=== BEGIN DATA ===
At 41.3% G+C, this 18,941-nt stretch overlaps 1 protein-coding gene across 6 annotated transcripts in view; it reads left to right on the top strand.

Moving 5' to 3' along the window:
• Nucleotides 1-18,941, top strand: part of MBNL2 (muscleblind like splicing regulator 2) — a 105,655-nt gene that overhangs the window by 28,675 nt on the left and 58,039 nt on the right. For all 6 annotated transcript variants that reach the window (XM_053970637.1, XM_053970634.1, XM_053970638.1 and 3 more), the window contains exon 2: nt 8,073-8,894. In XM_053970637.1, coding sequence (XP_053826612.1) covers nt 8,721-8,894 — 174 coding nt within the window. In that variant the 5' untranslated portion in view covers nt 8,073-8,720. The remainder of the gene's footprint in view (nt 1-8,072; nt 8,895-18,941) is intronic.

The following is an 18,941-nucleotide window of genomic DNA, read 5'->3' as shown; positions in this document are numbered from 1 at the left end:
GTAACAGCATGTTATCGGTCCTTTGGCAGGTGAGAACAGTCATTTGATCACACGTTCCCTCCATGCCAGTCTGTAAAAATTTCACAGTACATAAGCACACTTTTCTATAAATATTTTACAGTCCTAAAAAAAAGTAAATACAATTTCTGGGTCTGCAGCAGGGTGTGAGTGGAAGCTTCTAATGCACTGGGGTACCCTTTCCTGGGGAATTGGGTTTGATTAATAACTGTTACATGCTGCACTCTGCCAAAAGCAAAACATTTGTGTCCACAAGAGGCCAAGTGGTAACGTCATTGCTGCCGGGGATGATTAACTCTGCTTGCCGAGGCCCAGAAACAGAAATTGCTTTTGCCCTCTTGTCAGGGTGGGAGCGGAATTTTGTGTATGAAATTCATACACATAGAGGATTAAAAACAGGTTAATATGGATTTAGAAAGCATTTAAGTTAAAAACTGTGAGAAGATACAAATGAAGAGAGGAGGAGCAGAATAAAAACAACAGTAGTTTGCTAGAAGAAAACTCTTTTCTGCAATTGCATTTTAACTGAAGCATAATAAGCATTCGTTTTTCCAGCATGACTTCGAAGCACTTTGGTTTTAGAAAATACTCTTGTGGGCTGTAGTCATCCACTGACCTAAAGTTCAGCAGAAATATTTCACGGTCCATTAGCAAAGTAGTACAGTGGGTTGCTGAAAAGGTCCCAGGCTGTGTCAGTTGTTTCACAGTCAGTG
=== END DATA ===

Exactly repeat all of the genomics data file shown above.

At 41.3% G+C, this 18,941-nt stretch overlaps 1 protein-coding gene across 6 annotated transcripts in view; it reads left to right on the top strand.

Moving 5' to 3' along the window:
• Nucleotides 1-18,941, top strand: part of MBNL2 (muscleblind like splicing regulator 2) — a 105,655-nt gene that overhangs the window by 28,675 nt on the left and 58,039 nt on the right. For all 6 annotated transcript variants that reach the window (XM_053970637.1, XM_053970634.1, XM_053970638.1 and 3 more), the window contains exon 2: nt 8,073-8,894. In XM_053970637.1, coding sequence (XP_053826612.1) covers nt 8,721-8,894 — 174 coding nt within the window. In that variant the 5' untranslated portion in view covers nt 8,073-8,720. The remainder of the gene's footprint in view (nt 1-8,072; nt 8,895-18,941) is intronic.

The following is an 18,941-nucleotide window of genomic DNA, read 5'->3' as shown; positions in this document are numbered from 1 at the left end:
GTAACAGCATGTTATCGGTCCTTTGGCAGGTGAGAACAGTCATTTGATCACACGTTCCCTCCATGCCAGTCTGTAAAAATTTCACAGTACATAAGCACACTTTTCTATAAATATTTTACAGTCCTAAAAAAAAGTAAATACAATTTCTGGGTCTGCAGCAGGGTGTGAGTGGAAGCTTCTAATGCACTGGGGTACCCTTTCCTGGGGAATTGGGTTTGATTAATAACTGTTACATGCTGCACTCTGCCAAAAGCAAAACATTTGTGTCCACAAGAGGCCAAGTGGTAACGTCATTGCTGCCGGGGATGATTAACTCTGCTTGCCGAGGCCCAGAAACAGAAATTGCTTTTGCCCTCTTGTCAGGGTGGGAGCGGAATTTTGTGTATGAAATTCATACACATAGAGGATTAAAAACAGGTTAATATGGATTTAGAAAGCATTTAAGTTAAAAACTGTGAGAAGATACAAATGAAGAGAGGAGGAGCAGAATAAAAACAACAGTAGTTTGCTAGAAGAAAACTCTTTTCTGCAATTGCATTTTAACTGAAGCATAATAAGCATTCGTTTTTCCAGCATGACTTCGAAGCACTTTGGTTTTAGAAAATACTCTTGTGGGCTGTAGTCATCCACTGACCTAAAGTTCAGCAGAAATATTTCACGGTCCATTAGCAAAGTAGTACAGTGGGTTGCTGAAAAGGTCCCAGGCTGTGTCAGTTGTTTCACAGTCAGTG